Where do the best macadamia nuts come from?

Most of the macadamias grown in the world are grown in Hawaii, but the crunchy, creamy nuts are in fact native to Australia. While macadamia nuts originate and are cultivated in Australia, commercial production occurs primarily in Hawaii. Some countries in Latin America, Africa and Asia also grow macadamia nuts, while the trees are found in California and Florida for the continental United States. The macadamia tree originated in the rainforests of Queensland, Australia.

Aboriginal people considered macadamia nuts a delicacy and a treasure. In the 1880s, the first macadamia plantation was established in New South Wales. It was around the same time that macadamia nuts were brought to Hawaii. It wasn't until the early 20th century that macadamia nuts began to be cultivated in Hawaii as a cash crop.

Today, macadamia nuts are also cultivated in Florida and California, Latin America, Asia and Africa. Currently, Africa is the world's largest producer of macadamia nuts. The macadamia tree is related to the protein family. Practically all of the macadamia nuts in Hawaii come from the Big Island of Hawaii.

Hawaii was the site of the world's first commercial macadamia nut farm. A sugar plantation manager named William H. Purvis introduced macadamia to Hawaii in the late 19th century. In 1946, Castle & Cooke, known as the owner of the Dole Pineapple Company, planted his first orchard, which would later produce macadamia nuts from Mauna Loa Macadamia Nut Corp.

Flowering trees originated in northeastern Australia, and Aboriginal Australians ate the nuts. In Hawaii, unpeeled macadamias began the season with their highest net agricultural value in history, 100 cents per pound, and ended the season with a new record of 110 cents per pound. Despite being found in a narrow strip of subtropical rainforest, macadamia native to Australia had a rich diversity compared to commercial crops, Hardner said. After that drying period, the nuts must be dried in an oven at 100 degrees to finish the drying process.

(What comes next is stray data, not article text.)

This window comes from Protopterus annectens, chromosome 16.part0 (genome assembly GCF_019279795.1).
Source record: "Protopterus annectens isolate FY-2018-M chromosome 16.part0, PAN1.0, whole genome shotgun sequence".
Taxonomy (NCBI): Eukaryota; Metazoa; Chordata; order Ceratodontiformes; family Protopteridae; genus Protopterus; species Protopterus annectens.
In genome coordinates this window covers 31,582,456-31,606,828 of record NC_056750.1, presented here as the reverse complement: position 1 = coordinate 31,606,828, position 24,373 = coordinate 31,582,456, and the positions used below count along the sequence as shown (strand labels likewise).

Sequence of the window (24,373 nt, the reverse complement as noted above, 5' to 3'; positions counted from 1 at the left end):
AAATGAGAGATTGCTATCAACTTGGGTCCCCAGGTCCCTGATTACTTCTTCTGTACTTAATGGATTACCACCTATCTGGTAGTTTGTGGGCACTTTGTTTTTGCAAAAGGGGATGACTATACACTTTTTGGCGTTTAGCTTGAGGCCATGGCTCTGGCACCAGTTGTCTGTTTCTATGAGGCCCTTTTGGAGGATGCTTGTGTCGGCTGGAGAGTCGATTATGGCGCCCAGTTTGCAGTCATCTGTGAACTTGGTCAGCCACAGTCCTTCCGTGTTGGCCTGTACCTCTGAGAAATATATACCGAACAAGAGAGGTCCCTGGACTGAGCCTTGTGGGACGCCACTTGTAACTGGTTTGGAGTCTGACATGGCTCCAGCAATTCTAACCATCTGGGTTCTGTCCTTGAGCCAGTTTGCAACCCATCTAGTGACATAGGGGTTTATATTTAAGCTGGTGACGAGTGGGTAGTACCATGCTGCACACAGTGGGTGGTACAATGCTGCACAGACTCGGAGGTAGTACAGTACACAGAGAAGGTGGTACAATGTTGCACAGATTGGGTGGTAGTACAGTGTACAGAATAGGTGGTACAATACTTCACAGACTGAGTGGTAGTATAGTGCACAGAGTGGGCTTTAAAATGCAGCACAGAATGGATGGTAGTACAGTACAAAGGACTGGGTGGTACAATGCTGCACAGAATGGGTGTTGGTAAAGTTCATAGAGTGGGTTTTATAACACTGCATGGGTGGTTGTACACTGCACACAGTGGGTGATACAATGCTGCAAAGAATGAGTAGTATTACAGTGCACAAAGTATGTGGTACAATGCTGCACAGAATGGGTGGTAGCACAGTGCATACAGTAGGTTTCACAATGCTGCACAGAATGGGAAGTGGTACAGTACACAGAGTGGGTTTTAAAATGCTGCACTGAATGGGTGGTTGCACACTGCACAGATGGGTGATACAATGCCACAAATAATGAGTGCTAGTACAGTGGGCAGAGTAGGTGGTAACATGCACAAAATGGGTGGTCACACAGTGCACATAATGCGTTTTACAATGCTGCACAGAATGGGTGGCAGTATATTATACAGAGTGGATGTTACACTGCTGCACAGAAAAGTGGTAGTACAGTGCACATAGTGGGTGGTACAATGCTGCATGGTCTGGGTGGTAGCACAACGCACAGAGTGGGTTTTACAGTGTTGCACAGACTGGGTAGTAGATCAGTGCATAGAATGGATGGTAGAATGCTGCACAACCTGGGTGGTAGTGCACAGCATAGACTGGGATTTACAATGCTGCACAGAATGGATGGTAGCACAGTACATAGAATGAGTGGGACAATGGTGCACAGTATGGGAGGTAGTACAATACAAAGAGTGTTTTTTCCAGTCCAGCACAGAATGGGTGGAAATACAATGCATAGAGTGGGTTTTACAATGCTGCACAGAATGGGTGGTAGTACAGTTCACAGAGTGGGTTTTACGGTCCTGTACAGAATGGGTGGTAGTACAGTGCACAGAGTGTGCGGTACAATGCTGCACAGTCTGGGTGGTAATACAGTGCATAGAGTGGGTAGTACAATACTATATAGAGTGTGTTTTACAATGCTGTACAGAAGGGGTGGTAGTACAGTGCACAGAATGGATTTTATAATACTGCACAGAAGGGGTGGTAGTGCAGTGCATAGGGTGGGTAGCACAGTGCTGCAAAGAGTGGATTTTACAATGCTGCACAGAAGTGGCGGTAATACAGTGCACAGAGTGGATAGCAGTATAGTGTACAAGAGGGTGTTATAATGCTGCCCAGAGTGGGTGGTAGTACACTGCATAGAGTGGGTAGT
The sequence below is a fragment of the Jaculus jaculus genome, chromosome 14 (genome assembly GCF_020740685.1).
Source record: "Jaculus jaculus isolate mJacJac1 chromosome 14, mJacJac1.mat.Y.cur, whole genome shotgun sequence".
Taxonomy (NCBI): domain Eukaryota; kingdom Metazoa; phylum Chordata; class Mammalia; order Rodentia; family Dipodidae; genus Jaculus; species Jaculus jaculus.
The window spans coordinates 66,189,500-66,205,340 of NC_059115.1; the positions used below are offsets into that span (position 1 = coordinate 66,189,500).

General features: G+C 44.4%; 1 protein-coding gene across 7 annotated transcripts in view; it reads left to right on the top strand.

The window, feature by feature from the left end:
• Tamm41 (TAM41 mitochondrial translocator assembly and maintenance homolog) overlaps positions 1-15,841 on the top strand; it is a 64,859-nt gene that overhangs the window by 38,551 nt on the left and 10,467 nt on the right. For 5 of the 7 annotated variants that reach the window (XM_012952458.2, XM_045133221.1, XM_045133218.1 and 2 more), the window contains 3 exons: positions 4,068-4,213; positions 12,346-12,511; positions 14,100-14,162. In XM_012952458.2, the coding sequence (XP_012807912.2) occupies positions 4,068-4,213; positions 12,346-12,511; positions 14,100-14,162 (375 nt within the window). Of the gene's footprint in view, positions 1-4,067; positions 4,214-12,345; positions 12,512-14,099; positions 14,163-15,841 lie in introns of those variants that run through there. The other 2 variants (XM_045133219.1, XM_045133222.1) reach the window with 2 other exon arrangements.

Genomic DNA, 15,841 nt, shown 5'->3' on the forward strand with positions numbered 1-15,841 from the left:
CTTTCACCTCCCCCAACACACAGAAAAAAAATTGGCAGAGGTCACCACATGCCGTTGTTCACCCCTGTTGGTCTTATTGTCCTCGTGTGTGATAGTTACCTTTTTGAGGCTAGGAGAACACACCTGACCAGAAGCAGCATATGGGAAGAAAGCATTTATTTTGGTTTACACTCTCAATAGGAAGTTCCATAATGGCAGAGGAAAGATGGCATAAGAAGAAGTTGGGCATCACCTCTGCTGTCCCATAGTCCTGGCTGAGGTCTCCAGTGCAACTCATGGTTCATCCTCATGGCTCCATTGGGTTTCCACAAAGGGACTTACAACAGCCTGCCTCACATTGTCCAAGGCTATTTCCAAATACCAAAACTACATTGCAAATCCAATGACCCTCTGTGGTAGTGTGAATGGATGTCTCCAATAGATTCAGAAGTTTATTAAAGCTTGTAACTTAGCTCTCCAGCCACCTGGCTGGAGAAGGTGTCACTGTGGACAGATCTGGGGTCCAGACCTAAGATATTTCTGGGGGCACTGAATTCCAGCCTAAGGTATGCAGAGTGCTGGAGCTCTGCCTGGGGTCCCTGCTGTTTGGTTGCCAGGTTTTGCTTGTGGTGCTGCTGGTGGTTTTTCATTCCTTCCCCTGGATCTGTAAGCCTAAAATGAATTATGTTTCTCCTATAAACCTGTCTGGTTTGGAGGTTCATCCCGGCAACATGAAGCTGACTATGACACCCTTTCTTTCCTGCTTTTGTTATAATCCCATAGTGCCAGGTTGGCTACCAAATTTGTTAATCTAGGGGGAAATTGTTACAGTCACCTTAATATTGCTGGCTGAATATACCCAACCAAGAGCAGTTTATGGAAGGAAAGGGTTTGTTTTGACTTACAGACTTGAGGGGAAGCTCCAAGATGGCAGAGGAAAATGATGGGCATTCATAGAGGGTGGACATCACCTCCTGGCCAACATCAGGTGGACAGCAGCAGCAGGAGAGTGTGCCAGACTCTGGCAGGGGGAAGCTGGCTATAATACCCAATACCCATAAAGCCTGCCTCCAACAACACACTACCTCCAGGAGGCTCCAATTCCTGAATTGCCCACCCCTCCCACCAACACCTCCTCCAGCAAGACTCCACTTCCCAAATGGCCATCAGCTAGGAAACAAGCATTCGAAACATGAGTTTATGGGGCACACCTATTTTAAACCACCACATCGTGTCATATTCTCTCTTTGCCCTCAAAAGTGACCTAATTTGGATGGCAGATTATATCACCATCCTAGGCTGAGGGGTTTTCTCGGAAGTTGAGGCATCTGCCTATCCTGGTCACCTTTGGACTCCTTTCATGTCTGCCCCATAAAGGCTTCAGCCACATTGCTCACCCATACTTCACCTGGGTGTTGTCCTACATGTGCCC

And because trees take four to six months to bloom, all nuts ripen at different times of the year. At 20.9 grams of fat per pound, they contain more fat than any other nut, which is why people used to think that macadamia nuts were unhealthy. Because of this and the cost of harvesting, macadamia orchards generally require significant capital investment. A well-managed orchard with a distance between trees of 8 meters by 4 meters (or 312 trees per hectare) is expected to produce a maximum of 3.5 to 4 tons of nuts with shells per ha (12 to 13 kilograms per tree) at maturity, although poorly managed orchards or those in poor places may not reach these figures.

On the bright side, it has a high commercial yield; 17 kg (37 pounds) have been recorded from a 9-year-old tree and the nuts fall to the ground. Compared to other common edible nuts, such as almonds and cashews, macadamias are high in total fat and relatively low in protein. For example, in the district of Kona, on the Big Island of Hawaii, coffee is sometimes grown between macadamia trees. Beautiful medium-sized macadamia trees grew in the rainforests of southeastern Queensland (the perfect place for the queen of nuts) and New South Wales, in eastern Australia.

Originally from Australia, William Purvis planted the first macadamia tree on the Big Island in 1881.A macadamia tree needs additional care and protection in areas where the temperature drops below 45 degrees. .